Yes, I know I shouldn’t be this obsessed and my mental health would be better if I didn’t beat myself up like this but I am happiest when my mass satisfies the following inequality:
80<= M < 82.5
The units in this are kg. I think that 82.5kg is equivalent to 13 stone. This seems a reasonable target to maintain. In 2011 I was 95kg when I weighed myself, which was once. From 2012 to 2014 I hovered around the 82kg mark and was mostly happy with that. I seemed to add an average of 1kg each summer holiday and that I will put down to excessive alcohol ingestion in Germany! By the end of 2016 I was hitting 88kg and kept telling myself that I was happy with that but I don’t think I was. I know I eat a lot when I am unhappy or stressed or just mentally fucked. While that small amount of enjoyment may be justified the larger scale of things means I am more unhappy at the gaining mass situation that the short term happy gains of stuffing my face. Since 2016 I’ve tried at times to lose the mass and kinda struggled down to 85kg which I could accept.
At the beginning of 2020 I was somewhere around the 88kg mark again. Then we were hit with the lockdown and while I was exercising I was eating a lot and I filed that excess under the “strange times it’s ok to eat” section of my brain. I was also drinking some beer each day. I think I was still physically fit but I was getting heavier. My running became much more effort and I couldn’t run up the Downs without walking some of the way. I went for a run with Smith and I felt embarrassed at how often I needed to stop whereas he didn’t and I think that sunk home that I needed a goal and to lose weight.
I started recording my food and exercise properly and also measuring my mass. Whilst I’m not obsessive about it I do try to be honest and record what I eat. It’s the only way I can lose mass. If I’m in the mood to not record stuff, then that means I’m eating too much. Which in turn mostly means I’m unhappy which causes me to eat which makes me unhappy etc. I will say that losing mass is one of the hardest things I have ever done and it’s not like it’s just a case of stopping eating. At the most basic level it is exactly that, just stop eating. But if it was that easy then people wouldn’t be fat and the world would be healthy. There are a huge number of psychological, social and financial factors which affect people’s ability to lose weight. It’s not a simple thing. There is also a tendency for society to blame those who are fat for their fatness. Again, it’s not that simple.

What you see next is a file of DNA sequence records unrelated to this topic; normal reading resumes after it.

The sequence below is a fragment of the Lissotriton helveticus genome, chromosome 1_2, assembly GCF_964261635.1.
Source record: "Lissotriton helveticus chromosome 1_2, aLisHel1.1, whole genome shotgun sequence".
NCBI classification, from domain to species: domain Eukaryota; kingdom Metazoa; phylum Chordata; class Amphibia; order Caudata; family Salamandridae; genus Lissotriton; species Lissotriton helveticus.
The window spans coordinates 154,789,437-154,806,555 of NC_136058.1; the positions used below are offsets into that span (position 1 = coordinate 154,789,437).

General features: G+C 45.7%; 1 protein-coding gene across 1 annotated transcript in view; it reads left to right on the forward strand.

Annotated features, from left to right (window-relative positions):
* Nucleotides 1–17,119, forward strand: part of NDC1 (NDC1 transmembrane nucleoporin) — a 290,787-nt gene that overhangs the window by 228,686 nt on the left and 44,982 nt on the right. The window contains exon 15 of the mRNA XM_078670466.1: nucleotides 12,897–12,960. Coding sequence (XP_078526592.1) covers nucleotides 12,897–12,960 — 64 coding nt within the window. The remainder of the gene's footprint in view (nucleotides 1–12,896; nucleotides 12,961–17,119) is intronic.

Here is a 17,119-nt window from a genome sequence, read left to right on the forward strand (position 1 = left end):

When I’m happy I can control what I eat and I can exercise and maintain a healthy weight. When I am unhappy I eat a lot, care less about myself and generally put on mass which, in turn, makes me unhappier. This is a hard thing to do. I have learnt over the last ten years how to manage my emotions a little and how to cope through tough times. I consider the current times [lockdown, Covid, not having been anywhere for about a year] as tough times. The stresses on society and the stresses I feel make me more happy that I’ve managed to maintain my mass. I’m currently still trying to shift the two kilograms I added at Xmas and I will. But it’s a slow process and requires me to run. When losing mass I know that once I hit around 85kg the dieting along won’t help much and I need to burn that fat off by exercise. So, I maintain my food intake and I convert the fat into carbon dioxide. As I get fitter my body becomes more efficient at using energy and so annoyingly I have to exercise more to convert the same amount of hydrocarbons. This is why I’ve tried running up the Downs from river level!
Would I be happier ignoring my mass? Do I put too much pressure on myself regarding this single factor and do I deny happiness by eating sensibly [and quite boringly at times]? I do not know. If I am not obsessive about my mass then I will eat too much. I will put on weight and there will be health effects – heartburn etc. Also, certain uniform items for my cadet career will become either too tight or not fit at all and I am not buying another set of mess dress. So, I sigh. I plan my food out. I exercise. I tell myself I’m good at 81kg and I have the control over my impulses. I have pride in my mass. Losing mass is bloody hard work and maintain it is . . . . manageable. Mind you, I still order a kebab every now and then and I eat a packet of biscuits sometimes.